Jurrell Casey Says He'll Protest During Anthem: 'I'm Going to Take a Fine'

Joseph Zucker@@JosephZuckerFeatured ColumnistJuly 18, 2018

NASHVILLE, TN - AUGUST 27: Jurrell Casey #99, Wesley Woodyard #59 and Brian Orakpo #98 of the Tennessee Titans walk to the field prior to a preseason game against the Chicago Bears at Nissan Stadium on August 27, 2017 in Nashville, Tennessee. (Photo by Joe Robbins/Getty Images)
Joe Robbins/Getty Images

In the wake of the NFL's new rule regarding protests during the national anthem, Tennessee Titans defensive tackle Jurrell Casey said he's prepared to accept any fine as a result of his actions on the sideline prior to games. 

"I'm going to take a fine this year, why not?" Casey said Wednesday, per CNN's Motez Bishara. "I'm going to protest during the flag. That's what I'm going to say now."

"I'm going to take my fine," Casey added. "It is what it is, I ain't going to let them stop me from doing what I want to do. If they want to have these battles between players and organizations, this is the way it's going to be."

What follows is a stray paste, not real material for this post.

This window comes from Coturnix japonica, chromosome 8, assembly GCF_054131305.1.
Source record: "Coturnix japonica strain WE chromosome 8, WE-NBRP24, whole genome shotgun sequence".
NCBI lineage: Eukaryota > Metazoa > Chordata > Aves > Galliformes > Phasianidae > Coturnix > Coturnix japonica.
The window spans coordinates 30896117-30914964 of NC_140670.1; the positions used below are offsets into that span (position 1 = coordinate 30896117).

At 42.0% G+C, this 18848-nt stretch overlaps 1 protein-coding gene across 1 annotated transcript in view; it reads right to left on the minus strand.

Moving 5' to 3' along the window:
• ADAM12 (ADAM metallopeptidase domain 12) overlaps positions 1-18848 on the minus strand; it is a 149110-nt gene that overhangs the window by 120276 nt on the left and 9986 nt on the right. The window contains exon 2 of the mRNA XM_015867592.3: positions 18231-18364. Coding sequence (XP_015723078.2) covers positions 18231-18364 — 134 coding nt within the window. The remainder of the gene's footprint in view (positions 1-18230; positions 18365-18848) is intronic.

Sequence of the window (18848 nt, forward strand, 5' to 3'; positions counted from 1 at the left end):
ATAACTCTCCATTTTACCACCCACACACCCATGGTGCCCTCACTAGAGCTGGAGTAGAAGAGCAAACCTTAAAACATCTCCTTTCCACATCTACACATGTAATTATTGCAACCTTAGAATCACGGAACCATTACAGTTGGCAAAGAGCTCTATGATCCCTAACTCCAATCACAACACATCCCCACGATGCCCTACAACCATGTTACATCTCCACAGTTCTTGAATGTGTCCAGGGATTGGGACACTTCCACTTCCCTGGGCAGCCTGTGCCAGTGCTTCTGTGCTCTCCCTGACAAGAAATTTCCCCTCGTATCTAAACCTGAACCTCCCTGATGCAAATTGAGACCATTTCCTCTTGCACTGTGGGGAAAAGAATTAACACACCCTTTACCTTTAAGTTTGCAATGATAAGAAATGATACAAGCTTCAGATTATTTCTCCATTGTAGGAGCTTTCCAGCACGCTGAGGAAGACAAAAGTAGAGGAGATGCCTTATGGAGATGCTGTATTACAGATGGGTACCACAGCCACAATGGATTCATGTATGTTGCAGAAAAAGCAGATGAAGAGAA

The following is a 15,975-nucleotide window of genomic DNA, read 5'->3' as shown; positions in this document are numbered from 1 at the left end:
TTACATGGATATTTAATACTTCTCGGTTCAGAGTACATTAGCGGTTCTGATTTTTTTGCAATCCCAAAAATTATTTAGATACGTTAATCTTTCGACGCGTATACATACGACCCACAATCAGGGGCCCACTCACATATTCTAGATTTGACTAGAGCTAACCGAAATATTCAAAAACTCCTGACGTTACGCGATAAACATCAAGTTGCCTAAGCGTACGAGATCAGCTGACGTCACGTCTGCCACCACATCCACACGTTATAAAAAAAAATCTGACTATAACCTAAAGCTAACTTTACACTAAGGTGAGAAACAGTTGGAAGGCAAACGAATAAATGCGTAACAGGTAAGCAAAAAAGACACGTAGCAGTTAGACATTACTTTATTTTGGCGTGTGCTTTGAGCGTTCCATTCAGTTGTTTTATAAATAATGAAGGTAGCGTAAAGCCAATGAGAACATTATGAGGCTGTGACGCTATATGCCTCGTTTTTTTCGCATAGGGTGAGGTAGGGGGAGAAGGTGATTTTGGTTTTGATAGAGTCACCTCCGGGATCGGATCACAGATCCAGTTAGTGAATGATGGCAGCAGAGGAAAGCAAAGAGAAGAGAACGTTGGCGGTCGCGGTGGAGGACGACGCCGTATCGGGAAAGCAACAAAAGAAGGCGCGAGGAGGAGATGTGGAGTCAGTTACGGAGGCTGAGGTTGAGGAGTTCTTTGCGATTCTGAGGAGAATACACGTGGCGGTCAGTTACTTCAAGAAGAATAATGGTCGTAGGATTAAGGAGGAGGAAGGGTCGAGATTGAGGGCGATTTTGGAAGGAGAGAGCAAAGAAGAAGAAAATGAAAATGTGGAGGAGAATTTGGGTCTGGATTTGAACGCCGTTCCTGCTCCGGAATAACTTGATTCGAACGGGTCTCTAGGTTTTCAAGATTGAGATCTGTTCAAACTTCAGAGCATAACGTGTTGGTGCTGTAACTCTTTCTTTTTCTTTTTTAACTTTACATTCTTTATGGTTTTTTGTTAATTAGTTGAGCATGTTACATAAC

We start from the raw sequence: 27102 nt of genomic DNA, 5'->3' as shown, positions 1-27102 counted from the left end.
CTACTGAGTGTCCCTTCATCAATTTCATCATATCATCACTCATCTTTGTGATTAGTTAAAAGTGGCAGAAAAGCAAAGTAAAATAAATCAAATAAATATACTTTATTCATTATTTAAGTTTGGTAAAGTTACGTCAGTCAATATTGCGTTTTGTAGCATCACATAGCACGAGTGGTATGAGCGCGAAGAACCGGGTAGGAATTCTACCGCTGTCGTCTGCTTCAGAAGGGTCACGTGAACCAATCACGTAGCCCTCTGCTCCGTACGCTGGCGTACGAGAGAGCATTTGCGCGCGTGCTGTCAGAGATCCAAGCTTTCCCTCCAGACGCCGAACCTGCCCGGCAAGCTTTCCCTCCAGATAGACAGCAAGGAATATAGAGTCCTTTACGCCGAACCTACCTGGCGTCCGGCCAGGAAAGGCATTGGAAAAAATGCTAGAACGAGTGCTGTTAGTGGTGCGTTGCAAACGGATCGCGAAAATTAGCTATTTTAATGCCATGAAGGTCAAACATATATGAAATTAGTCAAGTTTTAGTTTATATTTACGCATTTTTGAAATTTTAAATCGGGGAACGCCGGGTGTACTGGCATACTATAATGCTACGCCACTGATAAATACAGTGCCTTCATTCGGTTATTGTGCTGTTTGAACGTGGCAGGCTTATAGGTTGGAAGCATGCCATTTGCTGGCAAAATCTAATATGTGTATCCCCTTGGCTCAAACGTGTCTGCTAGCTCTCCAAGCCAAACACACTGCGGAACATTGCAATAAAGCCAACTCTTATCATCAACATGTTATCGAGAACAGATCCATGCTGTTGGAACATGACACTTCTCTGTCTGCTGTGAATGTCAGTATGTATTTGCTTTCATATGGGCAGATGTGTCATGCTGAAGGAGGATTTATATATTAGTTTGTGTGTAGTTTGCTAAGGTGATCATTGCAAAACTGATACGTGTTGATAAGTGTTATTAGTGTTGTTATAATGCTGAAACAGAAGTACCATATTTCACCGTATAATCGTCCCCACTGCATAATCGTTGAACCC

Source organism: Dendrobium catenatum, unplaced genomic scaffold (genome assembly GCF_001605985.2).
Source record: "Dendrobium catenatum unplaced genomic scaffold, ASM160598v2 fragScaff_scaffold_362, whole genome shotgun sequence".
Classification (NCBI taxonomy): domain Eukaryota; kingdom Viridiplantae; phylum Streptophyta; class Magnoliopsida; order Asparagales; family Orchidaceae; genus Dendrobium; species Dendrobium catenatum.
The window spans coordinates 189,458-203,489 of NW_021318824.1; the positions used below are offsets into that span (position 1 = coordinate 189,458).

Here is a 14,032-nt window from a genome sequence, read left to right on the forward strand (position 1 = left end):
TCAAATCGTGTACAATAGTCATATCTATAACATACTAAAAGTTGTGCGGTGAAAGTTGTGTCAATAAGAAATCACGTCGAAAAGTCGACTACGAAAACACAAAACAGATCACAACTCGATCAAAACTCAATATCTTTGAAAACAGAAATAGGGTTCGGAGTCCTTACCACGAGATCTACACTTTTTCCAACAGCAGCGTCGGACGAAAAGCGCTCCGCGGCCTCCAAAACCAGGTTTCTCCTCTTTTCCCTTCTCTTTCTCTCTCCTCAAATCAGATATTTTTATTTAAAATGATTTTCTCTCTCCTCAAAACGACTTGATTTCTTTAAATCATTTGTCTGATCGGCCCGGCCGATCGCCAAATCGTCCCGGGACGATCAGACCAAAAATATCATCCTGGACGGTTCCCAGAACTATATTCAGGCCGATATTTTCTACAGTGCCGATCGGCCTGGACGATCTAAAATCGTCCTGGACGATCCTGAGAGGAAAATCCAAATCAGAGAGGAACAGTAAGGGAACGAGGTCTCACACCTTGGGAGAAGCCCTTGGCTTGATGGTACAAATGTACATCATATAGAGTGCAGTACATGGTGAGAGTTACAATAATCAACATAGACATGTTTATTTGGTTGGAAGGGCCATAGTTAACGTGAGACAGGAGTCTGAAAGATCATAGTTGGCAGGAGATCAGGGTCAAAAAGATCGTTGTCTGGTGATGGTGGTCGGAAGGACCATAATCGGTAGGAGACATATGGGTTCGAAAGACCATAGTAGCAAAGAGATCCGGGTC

In an effort to curb the protest movement throughout the league, NFL owners approved a new policy that mandates players and team personnel must stand during the anthem if they're present on the sideline. Those who don't wish to stand can remain in the locker room.

Not only could teams be fined for players or staff kneeling during the anthem, but NFL Commissioner Roger Goodell also has the right to issue discipline.

"Around the NFL, guys are definitely not happy about it," Casey said of the rule. "I feel it's not right, I don't think it was a good decision for the NFL to come up with that ruling. But they have their reasons for what they've done."

Many saw the NFL's decision as the direct result of harsh comments toward the league by President Donald Trump.

The New York Times' Ken Belson and Mark Leibovich reported in April that owners had met with players and league executives to discuss the issue and that owners were "intent on finding a way to avoid Trump's continued criticism."

It appears the new policy hasn't achieved its intended effect. Speaking at a rally on July 5, Trump told supporters the idea of allowing players to stay in the locker room "in many ways [is] worse."